Some of the standard cues: Hover state: Make the calendar icon transform when the user hovers it, maybe having the calendar show a grid representing a month on hover. Contextual text: Write Show month or similar as a link adjacent to the calendar. Mimic button: Add borders to the icon which makes it appear as a button.


19

There's no reason not to implement multiple solutions for best results. Anna Rouben's animation intro is a great idea. Though I wouldn't use it by itself. I would combine it with a 4-way arrow icon (used commonly for moving objects) with possibly a tooltip. For uncommon practices such as dragging input fields, I would make this as obvious as possible. ...


18

I have graduated as a Petroleum Engineer, so perhaps I can help you here. This is a domain specific problem and the right solution depends on the kind of equipment you're using in the oil well. Let me give you a few examples here. It's slightly technical but I'll try my best to explain it clearly: Example 1: Casing Installation You do well casing before ...


17

The whole of the following linked article is interesting, but the following section is pertinent and I think worth including in the context of this question, even though not providing actual patterns. From Scott Berkun's The myth of discoverability (2003) How do you actually make something discoverable? As a designer, you have a handful of ...


17

If you want to avoid the simple and obvious solutions: place signs above the cubicles reminding people to be quiet encourage cubicle dwellers to discourage loud behavior through constant reminders ("Shh!" or "Please keep it down") I suspect the only cultural design cues you could rely on are reverence (church, monastery) or respect (library, courtroom, ...


16

It's hard to answer the question without seeing more of the design scheme, but I'll give you the guideline anyway. Your question is about a problem of affordance. Affordance is a visual cue that implies action. For example: a thin slot in a soda machine indicates the place in which the user should insert their coin, and the pull lever in a car's door ...


16

Affordance is related to the object itself. Eg: A button looks clickable. Discoverability is related to the product/solution. Eg: An image-manipulation toolbar shows all features it is possible to use when you want to work with an image. A physical example: If you walk down a corridor, then the affordance of the door-handles will "tell you" how it ...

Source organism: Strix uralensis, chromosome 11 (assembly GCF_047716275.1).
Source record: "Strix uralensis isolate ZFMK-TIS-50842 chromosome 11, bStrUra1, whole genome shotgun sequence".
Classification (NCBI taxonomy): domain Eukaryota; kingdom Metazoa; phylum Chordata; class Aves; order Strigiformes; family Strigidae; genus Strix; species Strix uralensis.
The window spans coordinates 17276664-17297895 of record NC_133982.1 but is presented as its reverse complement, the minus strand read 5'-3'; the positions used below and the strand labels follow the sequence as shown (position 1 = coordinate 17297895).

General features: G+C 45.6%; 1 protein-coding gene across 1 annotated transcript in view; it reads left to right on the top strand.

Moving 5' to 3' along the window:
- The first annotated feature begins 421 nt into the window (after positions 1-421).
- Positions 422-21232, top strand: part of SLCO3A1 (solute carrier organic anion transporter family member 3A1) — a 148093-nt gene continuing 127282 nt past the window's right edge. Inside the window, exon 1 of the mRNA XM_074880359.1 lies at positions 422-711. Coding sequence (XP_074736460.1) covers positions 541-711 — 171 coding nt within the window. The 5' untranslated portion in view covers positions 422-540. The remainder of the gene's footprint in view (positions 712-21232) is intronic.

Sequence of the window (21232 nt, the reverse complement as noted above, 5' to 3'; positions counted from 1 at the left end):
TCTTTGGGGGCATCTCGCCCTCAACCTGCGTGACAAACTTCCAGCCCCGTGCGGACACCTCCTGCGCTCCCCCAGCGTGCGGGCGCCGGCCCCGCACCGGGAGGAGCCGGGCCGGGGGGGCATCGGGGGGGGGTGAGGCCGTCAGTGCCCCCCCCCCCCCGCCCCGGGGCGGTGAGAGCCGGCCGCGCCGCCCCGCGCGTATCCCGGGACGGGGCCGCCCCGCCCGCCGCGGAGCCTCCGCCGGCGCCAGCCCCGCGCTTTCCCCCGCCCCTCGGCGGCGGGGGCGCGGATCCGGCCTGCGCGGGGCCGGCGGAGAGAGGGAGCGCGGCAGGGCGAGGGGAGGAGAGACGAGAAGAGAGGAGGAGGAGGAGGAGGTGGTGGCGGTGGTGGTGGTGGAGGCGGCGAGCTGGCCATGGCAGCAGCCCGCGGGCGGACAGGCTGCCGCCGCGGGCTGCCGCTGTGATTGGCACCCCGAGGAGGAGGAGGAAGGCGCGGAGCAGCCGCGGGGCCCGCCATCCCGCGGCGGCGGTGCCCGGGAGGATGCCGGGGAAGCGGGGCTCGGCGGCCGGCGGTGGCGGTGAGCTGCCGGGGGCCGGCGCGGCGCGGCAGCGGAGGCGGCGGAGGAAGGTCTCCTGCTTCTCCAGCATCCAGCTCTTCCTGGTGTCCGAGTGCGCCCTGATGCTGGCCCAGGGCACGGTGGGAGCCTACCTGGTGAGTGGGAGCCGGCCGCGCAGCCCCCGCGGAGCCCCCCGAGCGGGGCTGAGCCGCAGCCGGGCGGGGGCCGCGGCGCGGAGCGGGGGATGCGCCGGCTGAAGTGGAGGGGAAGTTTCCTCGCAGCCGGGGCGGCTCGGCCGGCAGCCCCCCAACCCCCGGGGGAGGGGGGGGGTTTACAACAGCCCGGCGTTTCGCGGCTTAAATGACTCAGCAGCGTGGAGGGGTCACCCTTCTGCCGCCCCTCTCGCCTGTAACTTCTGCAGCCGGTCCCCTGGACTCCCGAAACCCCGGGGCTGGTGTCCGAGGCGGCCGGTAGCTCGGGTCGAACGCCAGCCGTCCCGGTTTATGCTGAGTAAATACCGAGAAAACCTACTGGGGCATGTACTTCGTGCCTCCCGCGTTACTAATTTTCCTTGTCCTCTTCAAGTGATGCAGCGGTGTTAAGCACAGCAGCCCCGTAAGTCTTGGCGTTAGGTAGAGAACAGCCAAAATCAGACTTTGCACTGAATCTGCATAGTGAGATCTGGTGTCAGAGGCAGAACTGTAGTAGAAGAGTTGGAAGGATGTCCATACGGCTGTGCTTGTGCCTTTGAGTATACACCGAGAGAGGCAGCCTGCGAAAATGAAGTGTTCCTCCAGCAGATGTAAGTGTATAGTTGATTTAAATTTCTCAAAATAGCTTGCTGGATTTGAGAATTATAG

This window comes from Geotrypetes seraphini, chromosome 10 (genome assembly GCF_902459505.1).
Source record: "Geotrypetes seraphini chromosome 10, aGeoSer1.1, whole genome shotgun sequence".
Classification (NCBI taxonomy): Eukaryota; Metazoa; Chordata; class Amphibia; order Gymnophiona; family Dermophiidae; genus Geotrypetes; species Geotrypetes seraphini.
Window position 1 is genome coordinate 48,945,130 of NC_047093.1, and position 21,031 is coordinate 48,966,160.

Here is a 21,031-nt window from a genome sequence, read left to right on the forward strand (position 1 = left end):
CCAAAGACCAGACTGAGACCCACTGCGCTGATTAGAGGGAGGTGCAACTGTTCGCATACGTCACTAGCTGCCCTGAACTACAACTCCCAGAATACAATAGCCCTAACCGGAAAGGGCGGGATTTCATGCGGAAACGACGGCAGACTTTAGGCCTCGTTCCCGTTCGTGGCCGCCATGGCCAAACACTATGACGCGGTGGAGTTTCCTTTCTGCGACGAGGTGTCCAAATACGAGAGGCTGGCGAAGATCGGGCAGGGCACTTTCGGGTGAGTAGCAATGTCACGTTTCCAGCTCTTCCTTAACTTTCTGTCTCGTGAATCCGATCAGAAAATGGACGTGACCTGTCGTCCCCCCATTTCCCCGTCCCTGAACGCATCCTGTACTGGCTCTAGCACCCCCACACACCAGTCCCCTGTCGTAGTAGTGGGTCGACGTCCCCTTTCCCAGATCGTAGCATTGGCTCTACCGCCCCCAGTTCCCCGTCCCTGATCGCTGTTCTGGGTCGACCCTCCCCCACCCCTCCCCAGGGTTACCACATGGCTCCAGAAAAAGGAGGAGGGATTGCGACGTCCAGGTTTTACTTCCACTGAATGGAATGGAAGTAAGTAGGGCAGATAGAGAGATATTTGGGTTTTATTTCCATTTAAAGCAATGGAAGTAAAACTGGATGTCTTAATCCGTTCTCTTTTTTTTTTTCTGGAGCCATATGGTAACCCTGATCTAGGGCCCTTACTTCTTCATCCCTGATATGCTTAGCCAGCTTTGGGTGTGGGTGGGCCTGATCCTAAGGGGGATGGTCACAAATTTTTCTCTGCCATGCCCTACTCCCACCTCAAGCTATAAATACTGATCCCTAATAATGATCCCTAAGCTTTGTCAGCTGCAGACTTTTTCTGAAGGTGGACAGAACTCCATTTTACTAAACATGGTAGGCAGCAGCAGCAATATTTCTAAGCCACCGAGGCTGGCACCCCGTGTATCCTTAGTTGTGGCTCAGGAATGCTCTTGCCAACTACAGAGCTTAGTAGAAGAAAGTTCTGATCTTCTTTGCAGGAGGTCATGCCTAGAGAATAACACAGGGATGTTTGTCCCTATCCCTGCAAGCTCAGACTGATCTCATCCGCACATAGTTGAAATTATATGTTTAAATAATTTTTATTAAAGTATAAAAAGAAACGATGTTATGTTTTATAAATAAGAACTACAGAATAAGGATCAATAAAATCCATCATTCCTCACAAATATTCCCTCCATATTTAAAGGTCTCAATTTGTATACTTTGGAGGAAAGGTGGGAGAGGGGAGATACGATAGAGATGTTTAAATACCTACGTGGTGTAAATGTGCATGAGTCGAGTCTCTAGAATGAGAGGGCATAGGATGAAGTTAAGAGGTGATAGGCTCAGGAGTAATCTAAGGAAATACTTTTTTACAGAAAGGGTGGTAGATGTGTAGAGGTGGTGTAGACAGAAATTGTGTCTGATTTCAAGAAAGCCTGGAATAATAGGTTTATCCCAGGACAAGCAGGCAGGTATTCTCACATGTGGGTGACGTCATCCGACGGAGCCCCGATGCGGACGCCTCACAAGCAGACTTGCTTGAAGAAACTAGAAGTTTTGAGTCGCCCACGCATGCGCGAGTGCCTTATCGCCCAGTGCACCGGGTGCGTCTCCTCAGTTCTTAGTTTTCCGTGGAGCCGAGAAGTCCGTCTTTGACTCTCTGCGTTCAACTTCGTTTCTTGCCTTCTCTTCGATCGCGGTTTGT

16

Start by figuring out what you want to communicate Since you are (rightly) looking for a reasoned, non-hacky way to lay this out, you can start with first principles. 1. Understand the layout pattern The layout you're trying to use is a common one....I call it the mini-map or navigator pattern although there is probably a more correct UX term for it. ...


15

Besides the obvious... An indication that what is on screen is not the complete content. For example: Text stops mid sentence A border box shows no bottom but has the left and right edges stopping at the bottom. Even more emphasized if they have drop shadows. Text or lists that cut off the bottom half of a line. Pictures cut in half Long text which has a ...


15

For issues like this I find it best to look at how other interfaces handle it. That way part of the user training has already been done — you don't need to reinvent the wheel. In this instance the first thing that came to mind is Pegman for Google Maps Streetview. Google handle this issue by placing the draggable indicator in a separate toolbar 'off ...


15

The problem is it's not flat enough Are they icons or buttons? This is a common problem with flat design (see other answers) but one possible solution I haven't seen here yet is to remove information until the only viable option is to click. Think tiles. ...And at this point it should also become obvious that </> never was a suitable icon.


14

There is a standard icon of three horizontal lines one on top of the other that implies items can be dragged and dropped. It implies "friction" or "handle" and is a bit similar to the diagonal lines in the bottom right corner of windows or text boxes that allows resizing them.


14

I usually keep my editable fields white and non-editable fields grey (or monochromatic colors if not white fields, light-color: editable and dark-color: non-editable).


14

A really interesting question, we had a chat about it and decided it was probably one of four things: 1) Cost - if you're making a million lift buttons every year, maybe there's something about the manufacture that makes it cheaper to cut and grind several concave buttons than any other shape, assuming they're cut in bulk from single aluminium rods. 2) A ...


14

Instead of a slider, how about a roller, only this time oriented horizontally? You can also get rid of the + and - buttons and you've got both fine and coarse control of the three values, little clutter, and a visual interface that would be obvious how to operate. Also, as @JOG notes, "the user in some cases will not be able to see the value in the ...